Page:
Regents Park is one of Australia’s language diversity hotspots.
The mostly residential suburb ten kilometres west of Sydney’s CBD is home to large populations of five different language groups.
Across Australia, English is the only language spoken at home by 73 per cent of the population. Mandarin (2.5 per cent of people), Arabic (1.4%), Cantonese (1.2%) and Vietnamese (1.2%) are the next most common languages.
But in Regents Park, the proportions are very different.
One in four people (26 per cent) reported speaking only English at home. The shares of Arabic (13%), Cantonese (10%), Mandarin (9%) and Vietnamese (7%) speakers are much higher than the national level.
Only nine other areas in the country have a similarly diverse language makeup: at least five per cent of residents in each of five different language groups.
Three other hotspots are also in Sydney: the areas of Narwee-Beverly Hills, Bexley and Kingsgrove (South)-Bardwell Park, which are adjacent to each other in the city’s south.
Five are in Melbourne: Bulleen and its neighbour Templestowe Lower in the north-east, Lalor and adjacent Thomastown in the north, and Springvale in the south-east. One, Runcorn, is in south Brisbane.
Adama Kamara, a capacity building coordinator at Cumberland Council who works with people in and around Regents Park, said language diversity enriched life in the suburb.
“It’s all about having a diverse group of people in your neighbourhood, not just everyone who looks like you, talks like you, has the same experience as you – that adds to your experience of life.”
Many Regents Park residents frequent the programs and services offered at the newly opened Berala Community Centre.Cumberland Council
But she said there were both challenges and benefits for the council – and residents – in a linguistically diverse community. For example, costs of multilingual staff and translation are higher in Cumberland Council than in others, and greater awareness of language difference is needed by all staff.
“For us when we’re trying to engage or provide a service we’ve got to think about what’s the best way to do that,” she said.
“Do our staff know how to use an interpreter service, do we have multilingual staff, are we available at different times, are we being culturally sensitive when we’re communicating with them – those are the considerations we need to make.”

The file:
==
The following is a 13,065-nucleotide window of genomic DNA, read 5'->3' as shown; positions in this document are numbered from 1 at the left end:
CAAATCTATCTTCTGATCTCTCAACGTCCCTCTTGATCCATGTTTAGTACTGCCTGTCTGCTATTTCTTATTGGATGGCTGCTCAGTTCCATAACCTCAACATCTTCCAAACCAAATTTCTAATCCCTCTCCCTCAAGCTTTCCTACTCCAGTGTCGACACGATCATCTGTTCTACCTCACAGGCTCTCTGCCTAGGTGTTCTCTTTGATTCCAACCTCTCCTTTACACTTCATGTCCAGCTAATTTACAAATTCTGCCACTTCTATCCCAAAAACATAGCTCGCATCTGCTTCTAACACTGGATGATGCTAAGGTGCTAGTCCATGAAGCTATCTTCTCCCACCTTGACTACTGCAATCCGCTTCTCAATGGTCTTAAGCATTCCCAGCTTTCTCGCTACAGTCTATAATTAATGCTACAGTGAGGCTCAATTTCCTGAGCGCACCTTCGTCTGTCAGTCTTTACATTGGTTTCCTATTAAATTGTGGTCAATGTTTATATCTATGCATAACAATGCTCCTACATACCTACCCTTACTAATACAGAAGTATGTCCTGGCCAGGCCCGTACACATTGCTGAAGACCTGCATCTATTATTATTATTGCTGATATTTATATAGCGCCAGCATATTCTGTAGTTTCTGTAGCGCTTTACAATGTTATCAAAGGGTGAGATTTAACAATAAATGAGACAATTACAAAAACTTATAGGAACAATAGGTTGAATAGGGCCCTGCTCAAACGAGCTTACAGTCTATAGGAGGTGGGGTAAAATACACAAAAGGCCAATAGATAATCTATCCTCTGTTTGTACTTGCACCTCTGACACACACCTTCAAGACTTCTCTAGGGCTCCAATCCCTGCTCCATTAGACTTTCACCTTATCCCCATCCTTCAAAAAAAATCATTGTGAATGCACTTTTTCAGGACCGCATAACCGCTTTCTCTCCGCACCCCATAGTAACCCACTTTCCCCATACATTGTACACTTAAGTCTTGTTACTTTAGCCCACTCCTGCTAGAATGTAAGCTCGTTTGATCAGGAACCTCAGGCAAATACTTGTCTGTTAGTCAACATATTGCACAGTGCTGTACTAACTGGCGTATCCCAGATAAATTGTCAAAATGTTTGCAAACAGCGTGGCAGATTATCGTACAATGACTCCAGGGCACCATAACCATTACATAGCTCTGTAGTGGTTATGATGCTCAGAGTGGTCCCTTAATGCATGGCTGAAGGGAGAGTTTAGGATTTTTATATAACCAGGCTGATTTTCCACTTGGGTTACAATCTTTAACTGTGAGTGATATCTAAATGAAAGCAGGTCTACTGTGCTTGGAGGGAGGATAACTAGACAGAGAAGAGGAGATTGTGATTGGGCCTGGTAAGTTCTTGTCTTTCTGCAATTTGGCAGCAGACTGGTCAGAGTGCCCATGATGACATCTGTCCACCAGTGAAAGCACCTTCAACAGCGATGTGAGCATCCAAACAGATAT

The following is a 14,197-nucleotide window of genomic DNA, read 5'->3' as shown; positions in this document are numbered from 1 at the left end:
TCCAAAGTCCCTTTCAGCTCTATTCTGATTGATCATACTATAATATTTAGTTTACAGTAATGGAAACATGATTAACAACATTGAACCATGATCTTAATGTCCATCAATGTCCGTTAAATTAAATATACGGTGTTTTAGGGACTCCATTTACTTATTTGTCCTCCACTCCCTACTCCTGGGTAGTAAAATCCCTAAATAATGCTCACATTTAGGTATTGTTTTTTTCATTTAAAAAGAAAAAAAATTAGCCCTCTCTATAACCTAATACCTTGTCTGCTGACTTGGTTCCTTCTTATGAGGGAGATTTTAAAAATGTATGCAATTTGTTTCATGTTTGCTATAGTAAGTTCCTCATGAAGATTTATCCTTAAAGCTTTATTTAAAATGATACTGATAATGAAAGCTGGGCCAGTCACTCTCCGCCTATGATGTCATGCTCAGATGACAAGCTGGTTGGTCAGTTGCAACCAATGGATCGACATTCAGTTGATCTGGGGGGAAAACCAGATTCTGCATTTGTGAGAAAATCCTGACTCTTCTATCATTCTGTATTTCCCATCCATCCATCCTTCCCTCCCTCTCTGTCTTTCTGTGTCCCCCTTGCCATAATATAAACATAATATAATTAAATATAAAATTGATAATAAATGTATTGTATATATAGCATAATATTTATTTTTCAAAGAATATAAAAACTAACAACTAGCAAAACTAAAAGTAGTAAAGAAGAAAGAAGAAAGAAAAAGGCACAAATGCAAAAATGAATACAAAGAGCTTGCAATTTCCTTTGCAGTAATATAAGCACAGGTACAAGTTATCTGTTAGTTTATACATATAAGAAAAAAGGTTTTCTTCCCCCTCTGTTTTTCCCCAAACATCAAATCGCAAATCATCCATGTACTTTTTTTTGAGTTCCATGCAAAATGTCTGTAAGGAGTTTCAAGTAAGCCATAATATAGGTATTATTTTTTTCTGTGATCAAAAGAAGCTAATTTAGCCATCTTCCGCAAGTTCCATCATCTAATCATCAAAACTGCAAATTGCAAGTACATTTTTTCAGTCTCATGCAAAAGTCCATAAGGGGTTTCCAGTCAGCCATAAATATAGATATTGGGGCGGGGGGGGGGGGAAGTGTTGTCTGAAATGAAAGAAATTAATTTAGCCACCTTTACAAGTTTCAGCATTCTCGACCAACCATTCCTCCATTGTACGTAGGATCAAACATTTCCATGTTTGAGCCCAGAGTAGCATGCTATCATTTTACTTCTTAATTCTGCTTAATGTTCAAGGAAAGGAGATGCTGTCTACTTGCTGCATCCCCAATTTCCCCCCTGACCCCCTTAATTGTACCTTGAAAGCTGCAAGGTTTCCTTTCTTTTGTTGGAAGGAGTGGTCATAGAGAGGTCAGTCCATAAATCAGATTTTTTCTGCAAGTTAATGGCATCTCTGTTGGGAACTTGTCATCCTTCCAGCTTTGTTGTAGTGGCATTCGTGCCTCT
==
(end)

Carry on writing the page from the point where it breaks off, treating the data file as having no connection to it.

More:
Out of 2163 small areas in Australia, 1739 – four out of five – no single language apart from English is spoken at home by more than five per cent of residents.
More than 94 per cent of residents of Yackandandah in north-east Victoria, West Wallsend-Barnsley-Killingworth near Newcastle, and Turners Beach-Forth and Cambridge in Tasmania reported they spoke only English at home.
Making language diversity work
Hani Ibrahim, owner of the Smart Cookies Early Learning Centre in Sefton, adjacent to Regents Park, said the kids in the area have benefited from growing up in a diverse environment.
“We talk about traditional food, traditional costumes, traditions, and they use words form different backgrounds,” he said.
“The mix of the children in one room together, and the normal conversations between them, adds value to the sharing of traditions, sharing of information, sharing of language between them.”
Mr Ibrahim regularly welcomes children with little or no English skill, and he relies on his multilingual staff and, where needed, additional state government-funded language educators.
“What I’m mindful of is the communication barrier – whether the child is able to communicate with their educator with certain needs and wants,” he said.
“If we find the child is not settled, for example they always cry, that’s when we make that call for additional language support.”
The proportion of people across Australia who spoke only English at home declined to 73 per cent in 2016, down from 77 per cent in 2011.
Households where a non-English language is spoken rose almost two percentage points in the same period, to 22 per cent.
The statistical areas used in this story are SA2s, small areas used by the ABS to represent communities that interact socially and economically. Areas with fewer than 1000 residents have been omitted. Only the top 13 languages – English, Mandarin, Arabic, Cantonese, Vietnamese, Italian, Greek, Hindi, Spanish, Punjabi, Tagalog, Korean, German – have been analysed.
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